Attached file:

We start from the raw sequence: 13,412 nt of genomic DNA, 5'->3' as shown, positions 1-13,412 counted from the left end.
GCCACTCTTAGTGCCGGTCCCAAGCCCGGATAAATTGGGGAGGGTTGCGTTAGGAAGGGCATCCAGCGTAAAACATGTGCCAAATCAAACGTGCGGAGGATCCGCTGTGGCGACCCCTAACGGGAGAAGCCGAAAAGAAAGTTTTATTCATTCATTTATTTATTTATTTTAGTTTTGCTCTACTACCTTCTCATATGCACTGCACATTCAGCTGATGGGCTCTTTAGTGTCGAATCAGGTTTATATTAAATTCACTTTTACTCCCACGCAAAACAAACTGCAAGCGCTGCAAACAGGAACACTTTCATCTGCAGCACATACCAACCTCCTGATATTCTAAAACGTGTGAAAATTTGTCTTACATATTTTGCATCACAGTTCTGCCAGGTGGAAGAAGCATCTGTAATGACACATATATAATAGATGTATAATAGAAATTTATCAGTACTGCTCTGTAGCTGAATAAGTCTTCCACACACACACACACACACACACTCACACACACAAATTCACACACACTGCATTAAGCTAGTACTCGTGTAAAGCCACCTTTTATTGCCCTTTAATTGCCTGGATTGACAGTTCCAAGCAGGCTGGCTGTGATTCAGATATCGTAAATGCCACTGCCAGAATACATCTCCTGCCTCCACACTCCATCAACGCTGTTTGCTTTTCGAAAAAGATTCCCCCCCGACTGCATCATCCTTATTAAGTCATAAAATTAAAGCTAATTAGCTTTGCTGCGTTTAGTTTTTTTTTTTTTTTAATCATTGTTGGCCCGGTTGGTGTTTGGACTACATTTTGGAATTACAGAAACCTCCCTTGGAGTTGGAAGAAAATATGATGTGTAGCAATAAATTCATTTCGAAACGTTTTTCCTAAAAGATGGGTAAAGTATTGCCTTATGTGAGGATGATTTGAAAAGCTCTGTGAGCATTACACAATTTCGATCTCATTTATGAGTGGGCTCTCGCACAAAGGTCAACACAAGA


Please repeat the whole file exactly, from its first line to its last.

We start from the raw sequence: 13,412 nt of genomic DNA, 5'->3' as shown, positions 1-13,412 counted from the left end.
GCCACTCTTAGTGCCGGTCCCAAGCCCGGATAAATTGGGGAGGGTTGCGTTAGGAAGGGCATCCAGCGTAAAACATGTGCCAAATCAAACGTGCGGAGGATCCGCTGTGGCGACCCCTAACGGGAGAAGCCGAAAAGAAAGTTTTATTCATTCATTTATTTATTTATTTTAGTTTTGCTCTACTACCTTCTCATATGCACTGCACATTCAGCTGATGGGCTCTTTAGTGTCGAATCAGGTTTATATTAAATTCACTTTTACTCCCACGCAAAACAAACTGCAAGCGCTGCAAACAGGAACACTTTCATCTGCAGCACATACCAACCTCCTGATATTCTAAAACGTGTGAAAATTTGTCTTACATATTTTGCATCACAGTTCTGCCAGGTGGAAGAAGCATCTGTAATGACACATATATAATAGATGTATAATAGAAATTTATCAGTACTGCTCTGTAGCTGAATAAGTCTTCCACACACACACACACACACACACTCACACACACAAATTCACACACACTGCATTAAGCTAGTACTCGTGTAAAGCCACCTTTTATTGCCCTTTAATTGCCTGGATTGACAGTTCCAAGCAGGCTGGCTGTGATTCAGATATCGTAAATGCCACTGCCAGAATACATCTCCTGCCTCCACACTCCATCAACGCTGTTTGCTTTTCGAAAAAGATTCCCCCCCGACTGCATCATCCTTATTAAGTCATAAAATTAAAGCTAATTAGCTTTGCTGCGTTTAGTTTTTTTTTTTTTTTAATCATTGTTGGCCCGGTTGGTGTTTGGACTACATTTTGGAATTACAGAAACCTCCCTTGGAGTTGGAAGAAAATATGATGTGTAGCAATAAATTCATTTCGAAACGTTTTTCCTAAAAGATGGGTAAAGTATTGCCTTATGTGAGGATGATTTGAAAAGCTCTGTGAGCATTACACAATTTCGATCTCATTTATGAGTGGGCTCTCGCACAAAGGTCAACACAAGA